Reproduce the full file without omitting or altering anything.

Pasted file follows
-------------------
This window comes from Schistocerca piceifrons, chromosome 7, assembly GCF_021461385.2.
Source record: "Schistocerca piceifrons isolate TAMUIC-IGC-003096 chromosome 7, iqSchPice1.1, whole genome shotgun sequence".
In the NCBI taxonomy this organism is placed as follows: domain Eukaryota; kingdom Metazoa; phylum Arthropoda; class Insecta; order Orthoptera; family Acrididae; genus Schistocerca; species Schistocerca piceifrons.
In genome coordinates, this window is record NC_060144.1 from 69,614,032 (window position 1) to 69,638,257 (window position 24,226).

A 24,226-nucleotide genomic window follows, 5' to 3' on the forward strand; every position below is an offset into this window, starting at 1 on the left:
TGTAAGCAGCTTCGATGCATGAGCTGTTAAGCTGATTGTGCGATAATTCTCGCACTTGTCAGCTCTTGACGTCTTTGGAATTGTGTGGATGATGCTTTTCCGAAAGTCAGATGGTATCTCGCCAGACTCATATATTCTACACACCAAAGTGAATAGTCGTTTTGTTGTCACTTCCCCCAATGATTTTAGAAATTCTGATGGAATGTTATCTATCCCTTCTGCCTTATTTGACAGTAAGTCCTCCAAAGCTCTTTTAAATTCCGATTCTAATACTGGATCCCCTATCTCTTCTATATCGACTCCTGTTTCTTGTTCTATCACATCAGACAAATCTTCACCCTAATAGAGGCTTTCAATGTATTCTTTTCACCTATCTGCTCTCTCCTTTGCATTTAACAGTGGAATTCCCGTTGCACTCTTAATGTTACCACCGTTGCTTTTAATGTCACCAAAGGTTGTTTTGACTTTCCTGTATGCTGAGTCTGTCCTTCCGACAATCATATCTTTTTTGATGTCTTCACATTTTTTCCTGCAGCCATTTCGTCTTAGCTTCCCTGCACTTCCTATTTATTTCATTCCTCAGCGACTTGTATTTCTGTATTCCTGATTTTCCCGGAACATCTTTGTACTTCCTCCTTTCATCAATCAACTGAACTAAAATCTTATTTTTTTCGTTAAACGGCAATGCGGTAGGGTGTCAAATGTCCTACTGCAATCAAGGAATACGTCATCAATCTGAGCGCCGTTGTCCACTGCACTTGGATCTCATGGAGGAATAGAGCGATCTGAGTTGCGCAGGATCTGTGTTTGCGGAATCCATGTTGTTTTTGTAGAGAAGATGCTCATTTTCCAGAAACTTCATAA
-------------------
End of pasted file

This window comes from Schistocerca piceifrons, chromosome 7, assembly GCF_021461385.2.
Source record: "Schistocerca piceifrons isolate TAMUIC-IGC-003096 chromosome 7, iqSchPice1.1, whole genome shotgun sequence".
In the NCBI taxonomy this organism is placed as follows: domain Eukaryota; kingdom Metazoa; phylum Arthropoda; class Insecta; order Orthoptera; family Acrididae; genus Schistocerca; species Schistocerca piceifrons.
In genome coordinates, this window is record NC_060144.1 from 69,614,032 (window position 1) to 69,638,257 (window position 24,226).

A 24,226-nucleotide genomic window follows, 5' to 3' on the forward strand; every position below is an offset into this window, starting at 1 on the left:
TGTAAGCAGCTTCGATGCATGAGCTGTTAAGCTGATTGTGCGATAATTCTCGCACTTGTCAGCTCTTGACGTCTTTGGAATTGTGTGGATGATGCTTTTCCGAAAGTCAGATGGTATCTCGCCAGACTCATATATTCTACACACCAAAGTGAATAGTCGTTTTGTTGTCACTTCCCCCAATGATTTTAGAAATTCTGATGGAATGTTATCTATCCCTTCTGCCTTATTTGACAGTAAGTCCTCCAAAGCTCTTTTAAATTCCGATTCTAATACTGGATCCCCTATCTCTTCTATATCGACTCCTGTTTCTTGTTCTATCACATCAGACAAATCTTCACCCTAATAGAGGCTTTCAATGTATTCTTTTCACCTATCTGCTCTCTCCTTTGCATTTAACAGTGGAATTCCCGTTGCACTCTTAATGTTACCACCGTTGCTTTTAATGTCACCAAAGGTTGTTTTGACTTTCCTGTATGCTGAGTCTGTCCTTCCGACAATCATATCTTTTTTGATGTCTTCACATTTTTTCCTGCAGCCATTTCGTCTTAGCTTCCCTGCACTTCCTATTTATTTCATTCCTCAGCGACTTGTATTTCTGTATTCCTGATTTTCCCGGAACATCTTTGTACTTCCTCCTTTCATCAATCAACTGAACTAAAATCTTATTTTTTTCGTTAAACGGCAATGCGGTAGGGTGTCAAATGTCCTACTGCAATCAAGGAATACGTCATCAATCTGAGCGCCGTTGTCCACTGCACTTGGATCTCATGGAGGAATAGAGCGATCTGAGTTGCGCAGGATCTGTGTTTGCGGAATCCATGTTGTTTTTGTAGAGAAGATGCTCATTTTCCAGAAACTTCATAA